Tamika Mallory, a nationally recognized activist and staunch advocate of justice for Breonna Taylor, will be the keynote speaker for the Fall 2020 Culturally Responsive Campus Community (CRCC) Conference.
The conference, which aims to enlighten, educate, and ignite conversations around diversity, equity, and inclusion, will be October 29-30 via Zoom. Registration is open on the CRCC website at https://crcc.illinoisstate.edu/. Day 1 attendance is required to register for Day 2. CRCC organizers understand prior, firm commitments, such as class and appointments, and will allow flexibility for those who can attend most but not all sessions.
The theme of this year’s conference, Equity with a Mirror, speaks to the goal of facing personal, institutional, and societal barriers to addressing anti-Blackness. The 2020 CRCC will return to the conference’s origins of confronting anti-Black sentiment.
“Anti-Blackness is a weapon used to dehumanize Black people. It can be found in all systems and institutions, from education and criminal justice to health care and housing,” said CRCC Chair Dr. Christa Platt, who is the director of the University’s Multicultural Center. “We must be willing to examine our work, language, policies, and practices if we are to disrupt the foundations of anti-Blackness and oppression.”
This year the conference will move online. The first day of the conference, October 29, will feature Mallory, along with other nationally recognized speakers who will lead concurrent, reflective sessions on calling out anti-Blackness, education and anti-Blackness, Latino/a/x and anti-Blackness, and healing mindfulness and anti-Blackness. The second day of the conference, October 30, will be an institute—a deeper dive into topics covered the first day.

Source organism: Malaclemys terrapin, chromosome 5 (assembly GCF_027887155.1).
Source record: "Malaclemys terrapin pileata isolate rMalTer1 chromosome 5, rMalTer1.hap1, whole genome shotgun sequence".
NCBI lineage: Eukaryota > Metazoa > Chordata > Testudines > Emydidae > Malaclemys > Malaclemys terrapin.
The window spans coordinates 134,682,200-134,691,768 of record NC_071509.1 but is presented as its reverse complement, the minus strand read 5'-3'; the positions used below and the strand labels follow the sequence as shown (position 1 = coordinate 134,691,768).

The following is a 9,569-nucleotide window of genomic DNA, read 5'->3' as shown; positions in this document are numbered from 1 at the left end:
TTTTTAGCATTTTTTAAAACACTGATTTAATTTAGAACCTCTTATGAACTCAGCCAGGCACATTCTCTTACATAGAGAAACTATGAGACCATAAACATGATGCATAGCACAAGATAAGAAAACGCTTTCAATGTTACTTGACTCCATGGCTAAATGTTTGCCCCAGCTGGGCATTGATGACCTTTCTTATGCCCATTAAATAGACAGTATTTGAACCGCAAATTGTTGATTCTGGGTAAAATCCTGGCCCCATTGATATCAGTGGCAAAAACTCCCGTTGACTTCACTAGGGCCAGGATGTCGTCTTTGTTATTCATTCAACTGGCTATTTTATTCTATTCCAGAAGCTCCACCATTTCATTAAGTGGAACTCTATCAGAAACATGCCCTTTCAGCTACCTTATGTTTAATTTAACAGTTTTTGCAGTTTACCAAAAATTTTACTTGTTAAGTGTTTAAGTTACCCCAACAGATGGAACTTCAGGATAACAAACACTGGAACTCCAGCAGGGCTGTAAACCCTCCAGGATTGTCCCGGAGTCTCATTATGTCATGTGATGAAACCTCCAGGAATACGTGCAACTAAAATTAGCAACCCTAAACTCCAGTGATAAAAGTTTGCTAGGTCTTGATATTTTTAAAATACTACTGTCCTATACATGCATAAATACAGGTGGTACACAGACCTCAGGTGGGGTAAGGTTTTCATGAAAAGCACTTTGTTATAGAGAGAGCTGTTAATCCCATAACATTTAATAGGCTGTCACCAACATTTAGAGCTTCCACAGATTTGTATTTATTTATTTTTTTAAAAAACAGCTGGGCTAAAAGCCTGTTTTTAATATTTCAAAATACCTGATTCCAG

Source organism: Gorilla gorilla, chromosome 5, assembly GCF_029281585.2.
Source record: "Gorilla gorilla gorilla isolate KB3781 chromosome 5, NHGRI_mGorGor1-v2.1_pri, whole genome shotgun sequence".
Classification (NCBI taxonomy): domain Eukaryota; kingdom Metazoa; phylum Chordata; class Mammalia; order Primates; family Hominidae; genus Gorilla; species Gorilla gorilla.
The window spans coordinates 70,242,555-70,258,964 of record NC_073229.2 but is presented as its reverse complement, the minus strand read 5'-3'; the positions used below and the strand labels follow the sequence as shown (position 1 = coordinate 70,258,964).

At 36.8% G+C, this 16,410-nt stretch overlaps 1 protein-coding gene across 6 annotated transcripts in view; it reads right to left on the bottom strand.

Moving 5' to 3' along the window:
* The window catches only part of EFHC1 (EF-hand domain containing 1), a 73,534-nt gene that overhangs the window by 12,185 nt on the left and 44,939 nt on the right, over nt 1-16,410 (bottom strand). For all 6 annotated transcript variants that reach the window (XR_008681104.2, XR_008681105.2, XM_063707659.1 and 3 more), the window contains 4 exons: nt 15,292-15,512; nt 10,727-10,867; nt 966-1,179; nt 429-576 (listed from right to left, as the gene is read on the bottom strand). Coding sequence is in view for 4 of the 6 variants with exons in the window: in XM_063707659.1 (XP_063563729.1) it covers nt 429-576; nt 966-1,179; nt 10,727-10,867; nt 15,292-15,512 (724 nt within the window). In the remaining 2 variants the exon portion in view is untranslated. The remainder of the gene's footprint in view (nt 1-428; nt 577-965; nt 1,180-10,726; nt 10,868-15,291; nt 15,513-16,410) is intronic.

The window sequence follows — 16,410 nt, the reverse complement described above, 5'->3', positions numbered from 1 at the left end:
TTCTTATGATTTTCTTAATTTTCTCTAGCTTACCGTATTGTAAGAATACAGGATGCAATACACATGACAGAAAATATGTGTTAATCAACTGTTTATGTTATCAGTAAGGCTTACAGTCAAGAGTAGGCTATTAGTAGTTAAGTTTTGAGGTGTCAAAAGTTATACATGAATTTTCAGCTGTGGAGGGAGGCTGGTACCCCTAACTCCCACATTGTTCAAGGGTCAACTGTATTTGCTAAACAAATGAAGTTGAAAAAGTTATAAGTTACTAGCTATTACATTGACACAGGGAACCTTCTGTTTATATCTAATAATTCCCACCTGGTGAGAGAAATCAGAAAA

Second day attendees will be placed into groups based on their position within the Illinois State University community, meaning faculty, staff, students, or community members.
Tamika D. Mallory – Keynote speaker
Mallory is an esteemed social justice leader, political activist, and a next-generation advocate for human rights, equal rights for women, health care, gun restrictions, and ethical police conduct. In 2017, as co-chair of the national Women’s March, she helped organize the largest single-day protest in U.S. history.
Hailed as a “leader of tomorrow” by Valerie Jarrett, then senior advisor to President Barack Obama, Mallory has the gravitas of a long-time political organizer─she served as the National Action Network’s youngest executive director. Following the death of her son’s father to gun violence, Mallory advocated for stronger gun restrictions. Later, she joined Vice President Joe Biden’s gun control task force.
A rising leader in the new wave of feminism, she empowers others to contribute their voice and engage in the political process to create change, while sharing her outspoken perspective on where the civil rights movement goes from here.